The Shanty Boys at Camp Robinson Crusoe

The Shanty Boys (08901)

Left to right: Lionel Kilberg, Roger Sprung, Mike Cohen

The Shanty Boys entertained frequently at Camp Robinson Crusoe. This photo was taken in 1956, or possibly 1957, based on the film roll number (089) and other pictures on that roll.

Click here to see what Mike Cohen is up to these days.

The photo doesn't clearly show the instrument that Lionel Kilberg is playing. It's called a "washtub bass", although we at the camp called it a "bucket bass", if my memory is correct. The pole in his left hand has a notch at the bottom, and is standing on the rim of an over-turned galvanized washtub. From the top of the pole, a heavy line (I recall it just being clothsline, but I may be wrong) goes down through the player's hand, and then attaches to the center of the bottom (the top, when it's upside-down) of the washtub. Plucking the line creates a deep thumping sound, whose pitch can be raised by either pulling the pole out (to increase the tension on the line), or sliding the left hand down the pole/line, to shorten the open part of the line. In essence, the line is acting like a guitar string, and the washtub bottom like a sounding board. Note that Lionel is wearing a heavy glove on his left hand, to protect his hand from the friction of sliding up and down the line.

Click here to see a picture of a commercially sold washtub bass. You can click on the image on that page to see an even larger picture. (I am not connected in any way to the seller. He just has the clearest picture of a washtub bass that turned up on the web in a quick search.)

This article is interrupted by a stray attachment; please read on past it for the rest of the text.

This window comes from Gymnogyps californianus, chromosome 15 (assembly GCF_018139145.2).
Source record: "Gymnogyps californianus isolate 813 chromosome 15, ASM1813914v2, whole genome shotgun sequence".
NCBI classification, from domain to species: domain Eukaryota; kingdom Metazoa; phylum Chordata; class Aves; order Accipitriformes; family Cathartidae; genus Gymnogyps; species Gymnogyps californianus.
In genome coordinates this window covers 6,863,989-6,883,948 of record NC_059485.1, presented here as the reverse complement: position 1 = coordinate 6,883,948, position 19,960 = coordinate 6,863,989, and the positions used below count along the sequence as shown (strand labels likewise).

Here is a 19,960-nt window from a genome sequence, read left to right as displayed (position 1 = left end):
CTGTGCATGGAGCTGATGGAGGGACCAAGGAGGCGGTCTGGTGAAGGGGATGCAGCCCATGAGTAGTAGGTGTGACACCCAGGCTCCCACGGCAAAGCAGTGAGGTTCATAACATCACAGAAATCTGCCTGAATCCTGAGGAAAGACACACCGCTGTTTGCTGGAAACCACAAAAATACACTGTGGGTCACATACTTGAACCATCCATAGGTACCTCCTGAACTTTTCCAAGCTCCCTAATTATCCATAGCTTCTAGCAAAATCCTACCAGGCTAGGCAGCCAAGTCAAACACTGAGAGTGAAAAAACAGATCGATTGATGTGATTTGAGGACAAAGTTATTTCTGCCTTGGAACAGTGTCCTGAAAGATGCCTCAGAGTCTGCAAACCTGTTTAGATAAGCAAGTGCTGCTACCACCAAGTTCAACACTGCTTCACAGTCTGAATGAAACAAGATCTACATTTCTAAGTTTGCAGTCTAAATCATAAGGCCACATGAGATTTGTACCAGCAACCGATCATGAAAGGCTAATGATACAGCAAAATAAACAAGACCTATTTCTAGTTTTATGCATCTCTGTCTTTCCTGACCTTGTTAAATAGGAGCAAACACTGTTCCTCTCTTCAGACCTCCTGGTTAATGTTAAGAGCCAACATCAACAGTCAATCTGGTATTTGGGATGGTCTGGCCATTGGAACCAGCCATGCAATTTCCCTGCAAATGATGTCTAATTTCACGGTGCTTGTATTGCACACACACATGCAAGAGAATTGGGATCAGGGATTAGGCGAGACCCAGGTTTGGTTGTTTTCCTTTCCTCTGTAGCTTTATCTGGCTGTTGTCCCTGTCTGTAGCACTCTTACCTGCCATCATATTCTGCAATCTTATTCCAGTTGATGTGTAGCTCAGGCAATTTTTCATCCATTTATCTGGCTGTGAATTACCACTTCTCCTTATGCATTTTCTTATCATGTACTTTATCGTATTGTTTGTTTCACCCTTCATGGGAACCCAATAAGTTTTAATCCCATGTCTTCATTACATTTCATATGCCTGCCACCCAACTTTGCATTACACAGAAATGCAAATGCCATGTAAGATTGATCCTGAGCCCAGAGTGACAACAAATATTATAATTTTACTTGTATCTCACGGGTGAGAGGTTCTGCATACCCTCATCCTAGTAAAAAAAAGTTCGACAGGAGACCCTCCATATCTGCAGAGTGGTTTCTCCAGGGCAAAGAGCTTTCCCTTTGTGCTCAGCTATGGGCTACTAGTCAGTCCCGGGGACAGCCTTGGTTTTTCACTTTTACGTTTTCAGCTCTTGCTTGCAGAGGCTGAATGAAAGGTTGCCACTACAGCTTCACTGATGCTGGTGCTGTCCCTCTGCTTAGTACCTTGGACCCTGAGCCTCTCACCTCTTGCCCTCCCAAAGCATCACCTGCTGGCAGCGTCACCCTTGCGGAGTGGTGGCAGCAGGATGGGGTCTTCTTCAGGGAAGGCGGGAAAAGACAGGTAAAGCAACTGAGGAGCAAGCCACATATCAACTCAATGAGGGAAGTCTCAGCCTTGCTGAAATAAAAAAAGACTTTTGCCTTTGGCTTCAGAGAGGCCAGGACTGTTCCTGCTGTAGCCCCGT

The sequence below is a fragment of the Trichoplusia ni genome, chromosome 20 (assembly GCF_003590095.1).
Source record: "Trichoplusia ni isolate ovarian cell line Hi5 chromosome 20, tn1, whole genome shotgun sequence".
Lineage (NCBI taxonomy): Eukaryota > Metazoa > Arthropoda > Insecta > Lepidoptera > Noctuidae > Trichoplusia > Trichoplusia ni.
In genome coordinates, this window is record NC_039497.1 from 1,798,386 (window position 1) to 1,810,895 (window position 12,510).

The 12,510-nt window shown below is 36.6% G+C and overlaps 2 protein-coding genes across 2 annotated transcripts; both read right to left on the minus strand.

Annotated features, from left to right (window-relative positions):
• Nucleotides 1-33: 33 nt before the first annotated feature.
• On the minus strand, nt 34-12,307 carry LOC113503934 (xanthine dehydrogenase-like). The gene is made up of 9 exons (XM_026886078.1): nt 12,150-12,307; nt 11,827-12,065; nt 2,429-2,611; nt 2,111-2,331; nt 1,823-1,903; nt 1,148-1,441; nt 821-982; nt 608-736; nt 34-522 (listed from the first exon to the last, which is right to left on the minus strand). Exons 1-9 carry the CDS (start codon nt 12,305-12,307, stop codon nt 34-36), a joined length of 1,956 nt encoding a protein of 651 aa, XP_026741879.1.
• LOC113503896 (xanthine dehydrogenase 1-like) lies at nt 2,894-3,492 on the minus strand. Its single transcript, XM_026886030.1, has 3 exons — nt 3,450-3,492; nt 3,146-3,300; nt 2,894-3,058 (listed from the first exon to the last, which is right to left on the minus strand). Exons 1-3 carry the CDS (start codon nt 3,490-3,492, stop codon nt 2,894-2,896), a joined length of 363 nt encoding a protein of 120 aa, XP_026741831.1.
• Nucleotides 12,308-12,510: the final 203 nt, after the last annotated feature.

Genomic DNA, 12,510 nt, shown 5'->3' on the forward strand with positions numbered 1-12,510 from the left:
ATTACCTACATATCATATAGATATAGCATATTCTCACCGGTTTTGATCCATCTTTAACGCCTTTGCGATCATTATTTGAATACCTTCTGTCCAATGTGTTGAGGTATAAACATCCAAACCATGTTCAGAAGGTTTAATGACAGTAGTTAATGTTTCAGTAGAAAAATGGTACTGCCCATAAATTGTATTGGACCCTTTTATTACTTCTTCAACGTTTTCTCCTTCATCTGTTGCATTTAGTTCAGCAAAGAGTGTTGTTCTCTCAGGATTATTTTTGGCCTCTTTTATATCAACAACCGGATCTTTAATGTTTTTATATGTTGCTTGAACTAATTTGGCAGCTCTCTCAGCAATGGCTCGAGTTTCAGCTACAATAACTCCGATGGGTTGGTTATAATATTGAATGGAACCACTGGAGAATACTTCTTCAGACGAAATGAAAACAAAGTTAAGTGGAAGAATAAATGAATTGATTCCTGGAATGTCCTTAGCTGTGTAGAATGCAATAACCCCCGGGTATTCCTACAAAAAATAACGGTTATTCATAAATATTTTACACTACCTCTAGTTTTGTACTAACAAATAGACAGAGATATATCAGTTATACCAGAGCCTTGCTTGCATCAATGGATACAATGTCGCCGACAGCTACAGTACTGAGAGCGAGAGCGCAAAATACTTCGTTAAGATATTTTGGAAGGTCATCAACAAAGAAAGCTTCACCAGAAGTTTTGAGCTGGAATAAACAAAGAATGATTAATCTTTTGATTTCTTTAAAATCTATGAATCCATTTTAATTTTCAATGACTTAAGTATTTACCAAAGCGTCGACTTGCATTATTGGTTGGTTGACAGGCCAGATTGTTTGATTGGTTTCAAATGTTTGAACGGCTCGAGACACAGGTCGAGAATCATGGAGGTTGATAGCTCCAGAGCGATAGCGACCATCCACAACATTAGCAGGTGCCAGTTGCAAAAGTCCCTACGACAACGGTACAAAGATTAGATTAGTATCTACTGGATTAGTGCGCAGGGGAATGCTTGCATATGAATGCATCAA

Lionel created (and sold, and perhaps is still selling) his own version of the washtub bass, which he called a "Brownie Bass", named after a dog he'd once had. I found this out from Lee Hoffman's web page, called "My Folknik Days", which is fascinating reading. Scroll down to about the middle (near the picture of Theodore Bikel) for the section on The Shanty Boys (or do a "find" on "Lionel").

Lee notes that Lionel's version always has a rubber miniature fireplug on top, in honor of his dog "Brownie". You can see the fire plug in the picture above. A picture of The Shanty Boys can also be seen on the jacket of their 1958 Elektra album. Click on that link, and scroll way down to the seventh album from the bottom of the page (or, once again, do a "find" on "Lionel"). The Brownie Bass in that photo seems a good deal fancier than the one Lionel used to play at the camp, but it still has the miniature fireplug on top of the pole.

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This page was updated February 21, 2006
A link to Mike Cohen's web page was added June 30, 2007